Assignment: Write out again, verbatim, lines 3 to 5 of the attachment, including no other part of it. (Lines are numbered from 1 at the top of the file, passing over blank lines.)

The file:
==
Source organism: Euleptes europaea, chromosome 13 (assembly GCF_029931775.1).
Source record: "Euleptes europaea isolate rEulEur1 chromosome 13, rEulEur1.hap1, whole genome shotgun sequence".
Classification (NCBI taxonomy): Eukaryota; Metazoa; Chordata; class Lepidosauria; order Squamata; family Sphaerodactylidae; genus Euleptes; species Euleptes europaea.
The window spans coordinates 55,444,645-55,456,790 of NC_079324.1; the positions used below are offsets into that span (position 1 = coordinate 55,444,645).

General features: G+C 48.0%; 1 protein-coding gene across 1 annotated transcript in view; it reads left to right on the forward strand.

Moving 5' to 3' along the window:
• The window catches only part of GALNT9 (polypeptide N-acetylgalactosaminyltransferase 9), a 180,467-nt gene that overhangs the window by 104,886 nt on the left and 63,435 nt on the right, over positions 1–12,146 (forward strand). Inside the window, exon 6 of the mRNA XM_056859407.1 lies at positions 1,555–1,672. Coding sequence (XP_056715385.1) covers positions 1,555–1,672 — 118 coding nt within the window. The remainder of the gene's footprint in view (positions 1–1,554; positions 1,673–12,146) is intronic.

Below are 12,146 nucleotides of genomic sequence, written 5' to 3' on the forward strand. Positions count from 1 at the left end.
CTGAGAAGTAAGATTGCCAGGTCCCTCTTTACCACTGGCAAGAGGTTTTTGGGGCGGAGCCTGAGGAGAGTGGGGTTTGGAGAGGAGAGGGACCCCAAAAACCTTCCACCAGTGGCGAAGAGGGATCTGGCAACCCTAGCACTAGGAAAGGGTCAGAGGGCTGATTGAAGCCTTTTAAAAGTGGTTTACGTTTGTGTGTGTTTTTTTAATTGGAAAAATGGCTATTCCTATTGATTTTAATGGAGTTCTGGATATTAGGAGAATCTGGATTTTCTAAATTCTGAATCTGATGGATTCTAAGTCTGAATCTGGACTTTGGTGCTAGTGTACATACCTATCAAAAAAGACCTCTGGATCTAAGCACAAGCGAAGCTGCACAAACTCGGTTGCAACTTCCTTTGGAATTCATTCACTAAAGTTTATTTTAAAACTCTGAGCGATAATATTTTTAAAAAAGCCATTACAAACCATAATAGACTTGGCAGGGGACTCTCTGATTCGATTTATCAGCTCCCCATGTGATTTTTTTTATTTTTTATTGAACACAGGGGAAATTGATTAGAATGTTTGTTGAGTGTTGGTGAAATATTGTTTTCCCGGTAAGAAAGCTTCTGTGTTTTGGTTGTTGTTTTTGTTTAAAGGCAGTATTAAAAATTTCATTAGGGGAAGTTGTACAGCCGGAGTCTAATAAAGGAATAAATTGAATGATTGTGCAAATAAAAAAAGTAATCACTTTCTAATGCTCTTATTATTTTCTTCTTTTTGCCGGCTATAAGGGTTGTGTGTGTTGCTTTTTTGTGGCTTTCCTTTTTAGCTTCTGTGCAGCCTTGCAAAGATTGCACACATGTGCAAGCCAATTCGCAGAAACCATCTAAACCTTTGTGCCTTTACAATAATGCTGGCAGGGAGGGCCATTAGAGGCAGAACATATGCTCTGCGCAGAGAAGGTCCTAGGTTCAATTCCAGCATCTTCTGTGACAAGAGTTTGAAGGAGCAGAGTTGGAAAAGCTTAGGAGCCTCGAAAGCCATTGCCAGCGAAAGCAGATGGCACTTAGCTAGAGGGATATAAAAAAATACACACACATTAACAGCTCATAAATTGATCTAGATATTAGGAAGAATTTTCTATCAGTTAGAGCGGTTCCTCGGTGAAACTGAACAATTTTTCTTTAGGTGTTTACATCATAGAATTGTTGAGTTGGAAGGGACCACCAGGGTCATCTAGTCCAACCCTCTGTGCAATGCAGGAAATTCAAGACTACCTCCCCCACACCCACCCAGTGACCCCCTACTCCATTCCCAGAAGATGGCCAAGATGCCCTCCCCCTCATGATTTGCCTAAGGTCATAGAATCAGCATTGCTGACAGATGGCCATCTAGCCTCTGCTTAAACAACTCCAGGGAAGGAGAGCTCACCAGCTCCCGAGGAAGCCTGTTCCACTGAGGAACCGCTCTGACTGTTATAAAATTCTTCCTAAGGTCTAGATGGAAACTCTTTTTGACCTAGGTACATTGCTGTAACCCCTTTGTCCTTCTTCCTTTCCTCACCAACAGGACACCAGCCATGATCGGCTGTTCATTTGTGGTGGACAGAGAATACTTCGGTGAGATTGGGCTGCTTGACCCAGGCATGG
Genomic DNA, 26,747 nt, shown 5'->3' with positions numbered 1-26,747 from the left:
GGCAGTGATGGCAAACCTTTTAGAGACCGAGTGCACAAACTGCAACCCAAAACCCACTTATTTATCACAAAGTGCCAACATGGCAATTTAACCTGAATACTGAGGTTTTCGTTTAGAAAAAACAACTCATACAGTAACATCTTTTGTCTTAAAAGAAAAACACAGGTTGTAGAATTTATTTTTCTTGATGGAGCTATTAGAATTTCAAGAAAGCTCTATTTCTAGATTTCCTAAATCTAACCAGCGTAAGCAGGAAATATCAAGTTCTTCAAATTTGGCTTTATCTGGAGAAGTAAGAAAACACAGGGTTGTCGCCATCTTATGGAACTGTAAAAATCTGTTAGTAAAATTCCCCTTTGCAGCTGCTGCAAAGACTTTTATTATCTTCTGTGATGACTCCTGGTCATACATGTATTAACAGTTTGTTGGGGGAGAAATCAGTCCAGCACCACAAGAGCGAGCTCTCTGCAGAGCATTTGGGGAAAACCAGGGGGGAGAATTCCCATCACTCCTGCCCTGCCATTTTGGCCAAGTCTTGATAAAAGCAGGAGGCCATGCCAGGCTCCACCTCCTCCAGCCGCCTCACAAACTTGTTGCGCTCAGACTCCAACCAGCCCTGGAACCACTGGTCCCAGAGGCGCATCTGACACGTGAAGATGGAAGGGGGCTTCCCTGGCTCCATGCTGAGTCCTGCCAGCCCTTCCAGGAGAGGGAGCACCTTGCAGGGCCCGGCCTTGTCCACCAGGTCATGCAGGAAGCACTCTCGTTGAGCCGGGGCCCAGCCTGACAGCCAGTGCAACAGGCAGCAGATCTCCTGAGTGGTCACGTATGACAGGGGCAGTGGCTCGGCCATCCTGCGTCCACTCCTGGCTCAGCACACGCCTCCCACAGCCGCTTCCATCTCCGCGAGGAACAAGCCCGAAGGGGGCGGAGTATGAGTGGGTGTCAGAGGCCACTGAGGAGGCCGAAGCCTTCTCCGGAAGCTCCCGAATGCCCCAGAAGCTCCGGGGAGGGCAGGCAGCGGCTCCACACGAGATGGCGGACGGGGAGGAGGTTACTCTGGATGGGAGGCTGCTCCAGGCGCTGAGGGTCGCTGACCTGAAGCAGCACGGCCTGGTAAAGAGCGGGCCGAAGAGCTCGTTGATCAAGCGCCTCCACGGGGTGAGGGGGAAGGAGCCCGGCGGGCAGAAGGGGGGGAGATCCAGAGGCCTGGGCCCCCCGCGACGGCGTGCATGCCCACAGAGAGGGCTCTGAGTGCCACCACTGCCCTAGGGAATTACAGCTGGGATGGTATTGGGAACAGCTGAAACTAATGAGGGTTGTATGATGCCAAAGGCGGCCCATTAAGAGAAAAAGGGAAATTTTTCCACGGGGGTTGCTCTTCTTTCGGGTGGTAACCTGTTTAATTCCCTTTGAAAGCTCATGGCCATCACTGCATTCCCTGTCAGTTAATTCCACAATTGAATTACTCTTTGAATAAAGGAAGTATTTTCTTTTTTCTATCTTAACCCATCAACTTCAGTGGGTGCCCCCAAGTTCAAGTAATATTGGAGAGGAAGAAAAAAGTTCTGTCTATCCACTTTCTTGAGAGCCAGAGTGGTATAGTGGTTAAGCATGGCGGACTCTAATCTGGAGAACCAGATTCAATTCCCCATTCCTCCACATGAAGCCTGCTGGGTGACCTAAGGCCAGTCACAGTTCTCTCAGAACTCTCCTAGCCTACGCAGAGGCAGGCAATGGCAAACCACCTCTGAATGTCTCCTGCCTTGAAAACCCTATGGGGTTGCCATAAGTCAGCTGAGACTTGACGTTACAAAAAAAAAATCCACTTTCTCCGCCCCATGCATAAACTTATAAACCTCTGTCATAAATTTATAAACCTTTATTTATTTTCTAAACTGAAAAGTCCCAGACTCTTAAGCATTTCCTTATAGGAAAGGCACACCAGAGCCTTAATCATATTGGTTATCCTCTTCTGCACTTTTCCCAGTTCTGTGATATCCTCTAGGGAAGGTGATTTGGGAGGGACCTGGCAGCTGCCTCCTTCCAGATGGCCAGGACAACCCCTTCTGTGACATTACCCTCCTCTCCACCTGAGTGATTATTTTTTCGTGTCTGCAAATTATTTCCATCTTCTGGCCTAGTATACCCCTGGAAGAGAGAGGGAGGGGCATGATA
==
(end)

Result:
Classification (NCBI taxonomy): Eukaryota; Metazoa; Chordata; class Lepidosauria; order Squamata; family Sphaerodactylidae; genus Euleptes; species Euleptes europaea.
The window spans coordinates 55,444,645-55,456,790 of NC_079324.1; the positions used below are offsets into that span (position 1 = coordinate 55,444,645).

General features: G+C 48.0%; 1 protein-coding gene across 1 annotated transcript in view; it reads left to right on the forward strand.